“More than half of the world’s largest lakes and reservoirs have lost significant amounts of water over the last three decades, according to a new study, which pins the blame largely on climate change and excessive water use …

“While lakes cover only around 3% of the planet, they hold nearly 90% of its liquid surface freshwater and are essential sources of drinking water, irrigation and power, and they provide vital habitats for animals and plants.”

That “excessive water use” includes green lawns, golf courses and large scale agricultural projects in arid and semi-arid regions. If nothing else, humans constantly prove themselves adept at ignoring the effects they have on the planet.

And, of course, much of the blame for climate change lies with the lies fossil fuel polluters and the politicians they have purchased have been telling for decades about what they knew their products were going to do and doing to the only Earth we have.

The inimitable Thom Hartmann wonders, “Will there ever be a criminal trial for the people willfully destroying life on Earth?

“Fossil fuel executives have funded a massive, 50-year-long campaign to lie to the American people, cloud the science, and buy off Republican politicians. Untold millions will die and suffer as a result, but will there ever be one iota of accountability?”

With research links supporting his allegations, Hartmann reports, “For over 50 years, the top executives of that industry have known their products would produce this exact result: a crisis that is killing an average of around 7,500 Americans a year [and over a million worldwide] and promises to kill hundreds of millions within a decade or two.”

Downstream from the lakes and reservoirs, Knowable Magazine wonders, “Is the ‘age of the delta’ coming to an end?”

And Nature Serve details the consequences of this worsening water crisis: “An alarming percent of animal species are at risk of extinction in the United States – 40%, according to our estimate. As a group, species associated with fresh water, including amphibians, snails, mussels, crayfish, and many aquatic insects, have the highest percentage of at-risk species, highlighting the importance of conservation strategies to protect freshwater ecosystems.”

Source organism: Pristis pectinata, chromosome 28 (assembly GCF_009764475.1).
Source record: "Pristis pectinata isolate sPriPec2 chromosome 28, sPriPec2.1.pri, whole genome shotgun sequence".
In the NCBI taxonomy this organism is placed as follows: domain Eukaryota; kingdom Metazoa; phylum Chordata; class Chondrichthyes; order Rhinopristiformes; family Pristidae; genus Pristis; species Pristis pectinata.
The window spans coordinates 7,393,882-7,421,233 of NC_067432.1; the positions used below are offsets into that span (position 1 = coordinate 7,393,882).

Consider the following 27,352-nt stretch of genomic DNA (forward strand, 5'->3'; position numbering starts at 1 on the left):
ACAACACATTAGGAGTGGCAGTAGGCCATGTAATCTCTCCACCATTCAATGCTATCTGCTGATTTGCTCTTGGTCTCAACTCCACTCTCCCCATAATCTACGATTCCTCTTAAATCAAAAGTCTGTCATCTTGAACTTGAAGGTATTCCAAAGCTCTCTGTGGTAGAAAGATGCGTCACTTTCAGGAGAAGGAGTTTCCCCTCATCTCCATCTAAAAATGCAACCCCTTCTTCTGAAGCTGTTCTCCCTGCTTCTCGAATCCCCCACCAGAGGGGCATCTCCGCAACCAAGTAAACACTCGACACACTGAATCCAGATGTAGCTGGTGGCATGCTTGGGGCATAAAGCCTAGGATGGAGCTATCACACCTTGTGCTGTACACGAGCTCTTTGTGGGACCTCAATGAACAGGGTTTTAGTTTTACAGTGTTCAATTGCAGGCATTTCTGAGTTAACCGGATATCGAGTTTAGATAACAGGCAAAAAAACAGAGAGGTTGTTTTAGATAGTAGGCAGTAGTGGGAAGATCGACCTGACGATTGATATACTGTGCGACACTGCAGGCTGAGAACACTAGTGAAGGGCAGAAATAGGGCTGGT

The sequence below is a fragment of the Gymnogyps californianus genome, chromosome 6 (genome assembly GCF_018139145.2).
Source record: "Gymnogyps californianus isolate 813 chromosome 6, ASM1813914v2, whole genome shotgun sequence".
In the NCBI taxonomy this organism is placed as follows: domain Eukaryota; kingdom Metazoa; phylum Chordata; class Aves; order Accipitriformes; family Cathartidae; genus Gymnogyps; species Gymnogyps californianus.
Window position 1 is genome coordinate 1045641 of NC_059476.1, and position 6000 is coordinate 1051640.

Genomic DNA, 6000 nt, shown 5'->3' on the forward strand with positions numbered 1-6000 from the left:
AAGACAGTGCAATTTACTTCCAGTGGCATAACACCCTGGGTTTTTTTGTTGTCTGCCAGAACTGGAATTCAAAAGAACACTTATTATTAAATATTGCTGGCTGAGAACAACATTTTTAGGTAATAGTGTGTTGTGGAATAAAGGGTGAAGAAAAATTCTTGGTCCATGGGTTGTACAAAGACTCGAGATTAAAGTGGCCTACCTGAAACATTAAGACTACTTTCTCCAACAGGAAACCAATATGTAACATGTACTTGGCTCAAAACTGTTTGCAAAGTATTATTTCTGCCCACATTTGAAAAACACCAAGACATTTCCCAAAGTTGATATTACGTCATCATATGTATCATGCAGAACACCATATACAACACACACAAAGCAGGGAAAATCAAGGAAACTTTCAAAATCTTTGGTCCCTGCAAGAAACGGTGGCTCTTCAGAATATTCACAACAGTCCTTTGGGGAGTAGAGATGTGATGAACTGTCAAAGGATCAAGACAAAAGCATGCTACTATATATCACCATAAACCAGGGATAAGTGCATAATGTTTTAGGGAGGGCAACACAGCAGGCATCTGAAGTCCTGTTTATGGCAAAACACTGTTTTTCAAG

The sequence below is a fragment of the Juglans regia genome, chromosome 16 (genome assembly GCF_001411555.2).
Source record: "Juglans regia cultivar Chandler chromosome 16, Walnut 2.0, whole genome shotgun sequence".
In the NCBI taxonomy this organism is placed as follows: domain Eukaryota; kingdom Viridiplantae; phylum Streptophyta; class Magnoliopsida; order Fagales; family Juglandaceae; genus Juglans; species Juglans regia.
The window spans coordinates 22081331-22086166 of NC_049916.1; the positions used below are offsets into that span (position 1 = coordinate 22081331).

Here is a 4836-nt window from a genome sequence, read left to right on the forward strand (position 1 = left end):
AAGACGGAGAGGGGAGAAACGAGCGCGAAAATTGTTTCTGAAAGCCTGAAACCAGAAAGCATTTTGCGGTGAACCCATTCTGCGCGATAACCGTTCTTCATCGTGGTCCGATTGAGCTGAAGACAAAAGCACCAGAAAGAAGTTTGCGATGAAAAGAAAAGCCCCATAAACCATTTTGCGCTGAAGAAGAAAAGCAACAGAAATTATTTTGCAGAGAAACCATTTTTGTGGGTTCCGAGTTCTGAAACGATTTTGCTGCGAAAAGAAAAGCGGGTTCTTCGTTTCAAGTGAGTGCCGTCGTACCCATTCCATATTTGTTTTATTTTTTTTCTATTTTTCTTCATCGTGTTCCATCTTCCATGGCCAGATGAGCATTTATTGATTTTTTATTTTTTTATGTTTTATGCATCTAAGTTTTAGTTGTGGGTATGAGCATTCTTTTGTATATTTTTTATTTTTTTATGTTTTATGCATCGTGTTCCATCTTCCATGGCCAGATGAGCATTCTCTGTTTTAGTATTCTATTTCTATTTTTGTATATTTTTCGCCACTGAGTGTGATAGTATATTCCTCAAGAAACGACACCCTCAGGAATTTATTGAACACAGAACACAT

Nature Sustainability warns, “Some even speculate on ‘end-of-world’ scenarios involving transgressing planetary boundaries [climate, freshwater and ocean acidification], accelerating reinforcing [positive] feedback mechanisms and multiplicative stresses.”

Its conclusion offers little hope: ”Prudent risk management clearly requires consideration of the factors that may lead to these bad-to-worst-case scenarios. Put simply, the choices we make about ecosystems and landscape management can accelerate change unexpectedly.”

Dear Prudence, the future looks bleak if it depends upon responsible action from short-term money-grubbers and their lying hired minions.

Gary Edmondson
Gary Edmondson
Gary Edmondson is chair of the Stephens County Democrats. He lives in Duncan, following a sporadic career as a small-town journalist, mostly in Texas, and as an editor of educational audio-visual materials. Some days he's a philosopher/poet, others a poet/philosopher.